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Thread: Why so less medium pace spin bowlers??

  1. #46
    International Coach uvelocity's Avatar
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    Quote Originally Posted by sledger View Post
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  2. #47
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    I don't really get this thread. Some of the egs given (Shackleton, Barnes, Asif) are medium fast bowlers not what I would have guessed medium pace spin. I'd maybe call Kumble and Underwood medium pace spin but they are both fairly recent examples which suggests the art hasn't died off. I see Appleyard was mentioned and he is an example I would consider medium pace spin. Cricinfo's profile has him down as an off spinner who bowled close to medium.

    Appleyard was a handful on wet pitches apparently but he did well here as one of the supports for Tyson. You wouldn't think selectors to be clueless enough to pick a wet wicket bowler for Australian conditions. So I don't think the subsequent covering of pitches has anything to do with their rarity. Between wars Australian FC cricket had a few like Oxenham, Hurwood and McNamee. The pitches were generally true and the matches protracted. So contrary to perceptions it seems the medium pace spinner was good value on pitches that favoured attritional cricket. Maybe we don't see so many now bcos the art is hard to master and the pitches aren't as good as the ones prepared for timeless matches as once prevailed in Australia.
    Last edited by the big bambino; 20-11-2013 at 06:15 PM.

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    State Vice-Captain karan316's Avatar
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    Quote Originally Posted by dynamosports View Post
    Well there are people like afridi and gayle who hit 120-125 Km from time to time but bowling consistently with pace and your fingers rolling is asking for trouble. Not a bad thought though. cheers.
    Yap, it isn't easy, like i had posted before, the most recent example I have seen is Piyush Chawla who bowled a lot of seam up deliveries(around 120k) in the IPL with his regular leg spin bowling and the batsmen found it pretty tough.

    Its something which is really difficult but worth trying.
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  5. #50
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    Kohli is a fine example of a top class medium pace spinner imo.

  6. #51
    State Regular GuyFromLancs's Avatar
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    Quote Originally Posted by veteran-80s View Post
    On Junaid - from what I have seen of him, he can be a decent bowler in the long run but he isn't half the bowler Mohammad Amir was. He was bowling at 150+ in Australia and New Zealand and swinging it when 17. Well before that he bowled that astonishing first over in the T20 Final. In England, he knew how to reduce his pace to extract more movement and use pace as a shock weapon. Junaid is nowhere near him.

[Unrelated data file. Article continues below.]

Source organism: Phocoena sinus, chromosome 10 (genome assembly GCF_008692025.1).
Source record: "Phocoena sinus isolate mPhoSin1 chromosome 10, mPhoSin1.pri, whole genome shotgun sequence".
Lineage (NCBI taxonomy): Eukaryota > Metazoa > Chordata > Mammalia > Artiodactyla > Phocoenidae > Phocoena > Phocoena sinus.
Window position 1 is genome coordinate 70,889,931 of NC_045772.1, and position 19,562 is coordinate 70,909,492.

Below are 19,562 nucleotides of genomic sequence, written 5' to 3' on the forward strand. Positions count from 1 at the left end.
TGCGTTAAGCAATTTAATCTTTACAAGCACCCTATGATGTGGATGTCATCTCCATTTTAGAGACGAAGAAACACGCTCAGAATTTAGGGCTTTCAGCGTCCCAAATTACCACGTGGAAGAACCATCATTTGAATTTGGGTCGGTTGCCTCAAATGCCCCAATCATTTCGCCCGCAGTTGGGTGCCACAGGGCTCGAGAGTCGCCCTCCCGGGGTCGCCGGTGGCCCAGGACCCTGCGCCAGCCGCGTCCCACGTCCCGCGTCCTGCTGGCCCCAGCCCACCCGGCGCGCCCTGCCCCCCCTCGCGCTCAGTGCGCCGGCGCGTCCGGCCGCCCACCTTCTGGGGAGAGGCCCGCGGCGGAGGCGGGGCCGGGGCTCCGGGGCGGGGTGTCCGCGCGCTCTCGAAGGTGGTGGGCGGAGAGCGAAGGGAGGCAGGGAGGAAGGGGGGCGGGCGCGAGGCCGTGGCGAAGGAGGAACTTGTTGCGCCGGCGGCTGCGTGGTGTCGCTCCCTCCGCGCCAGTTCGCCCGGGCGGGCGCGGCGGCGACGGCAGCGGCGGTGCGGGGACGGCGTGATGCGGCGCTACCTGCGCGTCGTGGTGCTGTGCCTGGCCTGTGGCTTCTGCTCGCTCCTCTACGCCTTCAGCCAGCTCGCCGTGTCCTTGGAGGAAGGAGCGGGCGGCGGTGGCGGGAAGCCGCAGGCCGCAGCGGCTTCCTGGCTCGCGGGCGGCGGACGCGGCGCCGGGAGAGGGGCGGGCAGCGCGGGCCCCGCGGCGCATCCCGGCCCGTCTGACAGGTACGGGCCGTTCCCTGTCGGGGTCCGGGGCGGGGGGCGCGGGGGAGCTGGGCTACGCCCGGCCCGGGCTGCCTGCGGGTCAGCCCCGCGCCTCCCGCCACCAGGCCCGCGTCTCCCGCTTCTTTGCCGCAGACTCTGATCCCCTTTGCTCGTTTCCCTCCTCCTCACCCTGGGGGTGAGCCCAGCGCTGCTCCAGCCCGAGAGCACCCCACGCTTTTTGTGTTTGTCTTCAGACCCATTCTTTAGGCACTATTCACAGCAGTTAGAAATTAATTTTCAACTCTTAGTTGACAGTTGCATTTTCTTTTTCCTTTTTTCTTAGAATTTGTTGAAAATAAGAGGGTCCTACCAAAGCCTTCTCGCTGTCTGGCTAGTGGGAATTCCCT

As for Pakistanis, I have not followed domestic cricket seriously for over 20 years but here are my observations:

    Javed Miandad is the staunchest, most jingoistic supporter of the current domestic setup. He is holding a corporate executive's position in the Pakistan Cricket Board and with the onus now completely on the Pakistani system to produce players, he should have the moral courage to stand up and say that he has been wrong all these years.

    Five, six years ago, a bowler called Sohail Khan took a record haul in Pakistani domestic cricket. He broke several records, including most wickets in a match in Pakistan. He had a good action and generated genuine pace. He was 23 then but not considered good enough. Today, it is too late to play him. He did play two tests - a test played on a a bowlers' graveyard and the second in which he bowled steadily but by that time he was 27 already. Now he is 29.

    The same holds for all other bowlers who do well but are never considered good enough. When they are finally blooded, they are way past their prime.

    So if you ask me, I do not have many hopes. May be some years from now, a tearaway will come out of nowhere like Imran Khan did at Sydney and spark a revival. But with this setup and this management team? I am sorry.
    How (or where) do you see the future of Pakistani Test Cricket in general?

    I fear for the medium-term of a team that recalls Hafeez for the 4th(?) time.
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    State Vice-Captain karan316's Avatar
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    Quote Originally Posted by SJS View Post
    Did anyone mention Tony Greig ?
    Good pick. But did he actually mixed it up randomly? or he bowled either medium pace or spin depending on the pitch.

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    Quote Originally Posted by karan316 View Post
    Good pick. But did he actually mixed it up randomly? or he bowled either medium pace or spin depending on the pitch.